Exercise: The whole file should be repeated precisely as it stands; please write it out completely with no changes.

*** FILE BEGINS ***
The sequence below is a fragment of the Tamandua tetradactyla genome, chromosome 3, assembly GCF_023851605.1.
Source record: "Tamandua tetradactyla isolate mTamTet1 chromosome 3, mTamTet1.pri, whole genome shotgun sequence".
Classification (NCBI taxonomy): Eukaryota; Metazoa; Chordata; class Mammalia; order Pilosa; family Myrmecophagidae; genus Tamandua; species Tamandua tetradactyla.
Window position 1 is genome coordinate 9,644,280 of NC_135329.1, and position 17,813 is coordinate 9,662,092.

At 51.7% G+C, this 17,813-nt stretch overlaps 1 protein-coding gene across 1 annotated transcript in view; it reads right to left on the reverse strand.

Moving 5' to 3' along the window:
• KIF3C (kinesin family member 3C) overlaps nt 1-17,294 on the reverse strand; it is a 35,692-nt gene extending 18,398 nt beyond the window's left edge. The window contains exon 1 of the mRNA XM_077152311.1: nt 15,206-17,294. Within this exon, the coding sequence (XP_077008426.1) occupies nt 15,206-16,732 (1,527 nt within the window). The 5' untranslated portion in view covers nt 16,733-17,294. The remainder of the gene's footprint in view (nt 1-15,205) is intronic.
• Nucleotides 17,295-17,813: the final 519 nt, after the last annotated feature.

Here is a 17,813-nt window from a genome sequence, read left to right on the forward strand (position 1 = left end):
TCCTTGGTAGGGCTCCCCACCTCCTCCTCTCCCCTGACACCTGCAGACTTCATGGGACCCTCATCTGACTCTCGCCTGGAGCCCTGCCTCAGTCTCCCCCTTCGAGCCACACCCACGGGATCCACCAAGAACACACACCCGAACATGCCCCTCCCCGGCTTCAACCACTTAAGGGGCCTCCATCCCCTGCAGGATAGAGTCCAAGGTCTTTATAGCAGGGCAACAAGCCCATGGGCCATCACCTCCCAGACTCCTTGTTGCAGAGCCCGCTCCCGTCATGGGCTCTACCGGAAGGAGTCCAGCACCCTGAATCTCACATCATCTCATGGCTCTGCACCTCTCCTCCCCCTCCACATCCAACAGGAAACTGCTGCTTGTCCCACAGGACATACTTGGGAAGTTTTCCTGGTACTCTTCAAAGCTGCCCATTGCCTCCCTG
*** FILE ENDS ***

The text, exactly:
The sequence below is a fragment of the Tamandua tetradactyla genome, chromosome 3, assembly GCF_023851605.1.
Source record: "Tamandua tetradactyla isolate mTamTet1 chromosome 3, mTamTet1.pri, whole genome shotgun sequence".
Classification (NCBI taxonomy): Eukaryota; Metazoa; Chordata; class Mammalia; order Pilosa; family Myrmecophagidae; genus Tamandua; species Tamandua tetradactyla.
Window position 1 is genome coordinate 9,644,280 of NC_135329.1, and position 17,813 is coordinate 9,662,092.

At 51.7% G+C, this 17,813-nt stretch overlaps 1 protein-coding gene across 1 annotated transcript in view; it reads right to left on the reverse strand.

Moving 5' to 3' along the window:
• KIF3C (kinesin family member 3C) overlaps nt 1-17,294 on the reverse strand; it is a 35,692-nt gene extending 18,398 nt beyond the window's left edge. The window contains exon 1 of the mRNA XM_077152311.1: nt 15,206-17,294. Within this exon, the coding sequence (XP_077008426.1) occupies nt 15,206-16,732 (1,527 nt within the window). The 5' untranslated portion in view covers nt 16,733-17,294. The remainder of the gene's footprint in view (nt 1-15,205) is intronic.
• Nucleotides 17,295-17,813: the final 519 nt, after the last annotated feature.

Here is a 17,813-nt window from a genome sequence, read left to right on the forward strand (position 1 = left end):
TCCTTGGTAGGGCTCCCCACCTCCTCCTCTCCCCTGACACCTGCAGACTTCATGGGACCCTCATCTGACTCTCGCCTGGAGCCCTGCCTCAGTCTCCCCCTTCGAGCCACACCCACGGGATCCACCAAGAACACACACCCGAACATGCCCCTCCCCGGCTTCAACCACTTAAGGGGCCTCCATCCCCTGCAGGATAGAGTCCAAGGTCTTTATAGCAGGGCAACAAGCCCATGGGCCATCACCTCCCAGACTCCTTGTTGCAGAGCCCGCTCCCGTCATGGGCTCTACCGGAAGGAGTCCAGCACCCTGAATCTCACATCATCTCATGGCTCTGCACCTCTCCTCCCCCTCCACATCCAACAGGAAACTGCTGCTTGTCCCACAGGACATACTTGGGAAGTTTTCCTGGTACTCTTCAAAGCTGCCCATTGCCTCCCTG